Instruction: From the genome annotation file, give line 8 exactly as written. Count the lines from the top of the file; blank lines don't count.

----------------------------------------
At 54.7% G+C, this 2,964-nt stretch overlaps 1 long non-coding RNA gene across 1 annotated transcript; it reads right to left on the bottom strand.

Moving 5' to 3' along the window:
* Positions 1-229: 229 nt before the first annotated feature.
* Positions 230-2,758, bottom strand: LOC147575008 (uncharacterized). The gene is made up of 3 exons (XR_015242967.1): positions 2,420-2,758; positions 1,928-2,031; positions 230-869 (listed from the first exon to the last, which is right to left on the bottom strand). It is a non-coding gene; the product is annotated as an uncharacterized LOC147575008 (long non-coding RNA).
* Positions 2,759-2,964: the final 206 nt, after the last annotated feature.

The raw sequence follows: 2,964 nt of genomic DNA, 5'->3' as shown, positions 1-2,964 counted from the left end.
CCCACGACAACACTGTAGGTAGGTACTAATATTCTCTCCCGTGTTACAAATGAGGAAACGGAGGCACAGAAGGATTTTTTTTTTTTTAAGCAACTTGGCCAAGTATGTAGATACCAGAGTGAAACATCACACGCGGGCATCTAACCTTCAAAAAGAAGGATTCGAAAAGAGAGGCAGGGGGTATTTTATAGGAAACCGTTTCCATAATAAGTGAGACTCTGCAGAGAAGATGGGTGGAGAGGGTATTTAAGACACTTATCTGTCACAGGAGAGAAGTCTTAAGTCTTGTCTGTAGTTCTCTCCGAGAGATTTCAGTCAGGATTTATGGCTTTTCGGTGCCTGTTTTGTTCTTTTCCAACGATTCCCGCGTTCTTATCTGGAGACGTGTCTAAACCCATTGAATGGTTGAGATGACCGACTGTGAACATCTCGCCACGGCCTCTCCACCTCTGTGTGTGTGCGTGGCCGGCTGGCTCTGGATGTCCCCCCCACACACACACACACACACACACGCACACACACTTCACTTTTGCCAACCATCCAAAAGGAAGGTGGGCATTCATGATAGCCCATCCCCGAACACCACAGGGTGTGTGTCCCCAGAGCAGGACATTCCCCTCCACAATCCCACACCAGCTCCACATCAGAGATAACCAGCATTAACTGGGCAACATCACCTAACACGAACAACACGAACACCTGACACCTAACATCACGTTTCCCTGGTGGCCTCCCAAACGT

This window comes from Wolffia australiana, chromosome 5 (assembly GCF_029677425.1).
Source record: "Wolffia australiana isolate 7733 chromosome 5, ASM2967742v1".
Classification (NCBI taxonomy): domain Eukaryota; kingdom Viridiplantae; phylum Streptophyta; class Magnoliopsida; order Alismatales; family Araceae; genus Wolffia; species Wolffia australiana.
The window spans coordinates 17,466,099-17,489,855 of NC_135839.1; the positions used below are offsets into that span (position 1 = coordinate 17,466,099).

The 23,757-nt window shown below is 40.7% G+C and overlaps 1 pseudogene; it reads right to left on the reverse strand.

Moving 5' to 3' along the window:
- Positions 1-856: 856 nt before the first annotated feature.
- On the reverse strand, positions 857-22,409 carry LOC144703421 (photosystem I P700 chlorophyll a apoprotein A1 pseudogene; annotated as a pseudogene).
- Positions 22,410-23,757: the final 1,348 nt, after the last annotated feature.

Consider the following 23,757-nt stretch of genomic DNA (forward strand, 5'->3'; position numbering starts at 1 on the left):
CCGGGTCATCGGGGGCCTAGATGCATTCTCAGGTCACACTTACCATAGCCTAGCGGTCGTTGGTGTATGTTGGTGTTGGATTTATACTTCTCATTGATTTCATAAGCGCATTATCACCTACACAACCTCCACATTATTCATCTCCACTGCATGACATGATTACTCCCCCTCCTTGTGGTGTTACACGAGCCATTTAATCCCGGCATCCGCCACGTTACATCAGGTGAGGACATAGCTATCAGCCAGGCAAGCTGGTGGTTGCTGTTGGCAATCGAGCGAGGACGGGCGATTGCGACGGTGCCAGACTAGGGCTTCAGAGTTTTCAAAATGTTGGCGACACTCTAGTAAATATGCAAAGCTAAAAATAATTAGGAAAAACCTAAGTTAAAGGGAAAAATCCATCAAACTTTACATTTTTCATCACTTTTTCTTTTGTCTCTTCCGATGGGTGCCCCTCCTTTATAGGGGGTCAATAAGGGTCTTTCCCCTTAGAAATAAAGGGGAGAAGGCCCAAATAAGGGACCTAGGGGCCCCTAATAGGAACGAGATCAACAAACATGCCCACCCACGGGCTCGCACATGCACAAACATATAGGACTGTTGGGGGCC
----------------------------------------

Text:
This window comes from Wolffia australiana, chromosome 5 (assembly GCF_029677425.1).